JOHNSON CITY, Tenn. (WJHL) – The son of a former state house representative knocked off a four-term incumbent in August’s 6th House District primary.
With early voting starting Wednesday, Tim Hicks now faces Democrat Brad Batt — a self-described pro-business Democrat who runs a software company — in the general election.
Batt, who was unopposed in the Democratic primary, sat down with News Channel 11 Monday for a similar issue-oriented Q and A to one Hicks conducted in July. The 47-year-old, like Hicks, is making his first run for political office.
Once a member of the college Republicans at Louisiana Tech — where he earned an electrical engineering degree — Batt said what he called “the ridiculous antics” of Republican 6th District Rep. Micah Van Huss motivated a deeper involvement in politics for him.
Batt said he thought Van Huss’s legislative style was divisive and didn’t focus on representing the people of the 6th District, which generally covers the east half of Washington County.
“I don’t understand being in a position to make a difference and not doing it,” Batt said.
The one-time president of Louisiana Tech’s College Republicans started BlueZebra Sports more than a decade ago. The software company provides scheduling, payroll and other back end data logistics for college basketball conferences in their contractual relationships with referees.
“I very much believe in business and the ability to forge your own path, but I realize there are impediments there,” Batt said. He added that the state legislature can help remove some of those, citing health insurance as an example.
“I see entrepreneurs that want to start their own business, but they can’t afford to give up their health insurance that’s tied to their job.”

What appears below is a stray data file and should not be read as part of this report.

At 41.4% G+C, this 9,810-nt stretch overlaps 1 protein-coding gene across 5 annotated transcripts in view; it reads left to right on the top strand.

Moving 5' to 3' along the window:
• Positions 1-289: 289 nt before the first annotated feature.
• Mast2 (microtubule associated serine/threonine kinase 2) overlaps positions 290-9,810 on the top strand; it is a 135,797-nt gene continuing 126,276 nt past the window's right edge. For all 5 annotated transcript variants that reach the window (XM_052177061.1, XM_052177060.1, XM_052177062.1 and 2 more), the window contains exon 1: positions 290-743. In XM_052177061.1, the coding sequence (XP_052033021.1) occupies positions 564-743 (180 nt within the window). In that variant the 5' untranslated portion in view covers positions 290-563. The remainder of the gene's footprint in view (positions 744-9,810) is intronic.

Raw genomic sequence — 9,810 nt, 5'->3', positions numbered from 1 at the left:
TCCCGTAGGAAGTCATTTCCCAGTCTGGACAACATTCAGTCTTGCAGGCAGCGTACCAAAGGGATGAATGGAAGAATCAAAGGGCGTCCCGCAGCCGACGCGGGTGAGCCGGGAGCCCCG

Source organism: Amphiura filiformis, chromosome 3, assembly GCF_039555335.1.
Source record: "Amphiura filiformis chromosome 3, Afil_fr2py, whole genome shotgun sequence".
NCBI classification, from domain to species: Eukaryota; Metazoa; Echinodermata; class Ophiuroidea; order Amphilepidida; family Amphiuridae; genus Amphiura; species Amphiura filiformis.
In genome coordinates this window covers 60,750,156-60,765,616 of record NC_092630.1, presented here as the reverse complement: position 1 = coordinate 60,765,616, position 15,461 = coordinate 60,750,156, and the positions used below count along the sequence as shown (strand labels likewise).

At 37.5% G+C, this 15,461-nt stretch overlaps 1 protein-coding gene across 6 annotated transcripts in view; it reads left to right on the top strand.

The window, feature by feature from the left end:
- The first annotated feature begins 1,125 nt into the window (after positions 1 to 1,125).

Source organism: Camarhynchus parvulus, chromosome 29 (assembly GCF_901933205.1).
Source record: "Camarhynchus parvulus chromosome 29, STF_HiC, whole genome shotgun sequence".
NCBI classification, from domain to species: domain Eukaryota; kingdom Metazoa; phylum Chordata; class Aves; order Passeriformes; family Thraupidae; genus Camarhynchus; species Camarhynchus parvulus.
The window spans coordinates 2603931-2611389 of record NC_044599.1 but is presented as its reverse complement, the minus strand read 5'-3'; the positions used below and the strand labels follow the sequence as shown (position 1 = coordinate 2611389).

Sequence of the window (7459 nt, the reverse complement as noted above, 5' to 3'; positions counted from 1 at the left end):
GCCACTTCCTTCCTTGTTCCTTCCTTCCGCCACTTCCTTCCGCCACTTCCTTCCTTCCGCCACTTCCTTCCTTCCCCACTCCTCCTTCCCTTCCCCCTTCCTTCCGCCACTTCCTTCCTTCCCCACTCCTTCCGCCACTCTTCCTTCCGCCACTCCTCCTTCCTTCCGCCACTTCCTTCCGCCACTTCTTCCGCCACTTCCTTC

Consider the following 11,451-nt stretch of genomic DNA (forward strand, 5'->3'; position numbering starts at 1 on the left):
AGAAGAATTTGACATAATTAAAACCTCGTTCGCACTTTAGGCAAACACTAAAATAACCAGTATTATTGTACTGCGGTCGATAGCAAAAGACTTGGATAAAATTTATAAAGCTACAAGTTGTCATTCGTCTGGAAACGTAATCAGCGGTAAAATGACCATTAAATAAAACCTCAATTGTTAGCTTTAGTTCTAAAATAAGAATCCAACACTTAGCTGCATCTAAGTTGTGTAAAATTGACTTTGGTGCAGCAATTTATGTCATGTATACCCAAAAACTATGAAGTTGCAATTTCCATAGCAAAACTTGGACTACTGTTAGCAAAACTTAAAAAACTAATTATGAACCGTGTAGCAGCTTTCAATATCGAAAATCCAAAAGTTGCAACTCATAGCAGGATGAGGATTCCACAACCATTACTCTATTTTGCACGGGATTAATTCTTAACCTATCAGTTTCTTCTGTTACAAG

Batt said Tennessee’s current legislature has “sat on” a $1 billion rainy day fund, some of which he believes should deployed to help small businesspeople and others struggling in the COVID-impacted economy.
In the 6th even before the pandemic, Batt said, “45 percent of our households could not afford their routine monthly bills and of course COVID exacerbated that.”
He mentioned a $20 million bill voted down earlier this year that would have helped workers who lost wages.
“Maybe they weren’t unemployed, like your restaurant workers, bartenders, things like that, but we voted it down, and $20 million in the scheme of a state budget is not very much,” Batt said.
“So the first thing we have to do is make a commitment that we’re going to help the hardworking taxpayers of Tennessee and give them the help they need through this crisis. We’ve got to help workers, we’ve got to help small businesses, and that’s the first job.
“Then beyond that we can talk about economic development in this area and how we can spur some of that, and not just attract companies into this area but help the small businesses that build this area and businesses we’ve seen shut down.”
A native of New Orleans, Batt is married to Jenny Batt and has a daughter in third grade who attends public school in Johnson City.
He spent seven years as a Division I referee himself and said his business is an example of the kind of entrepreneurism that many Tennesseans desire to pursue for themselves.
“I’m kind of amazed it’s a business too sometimes.”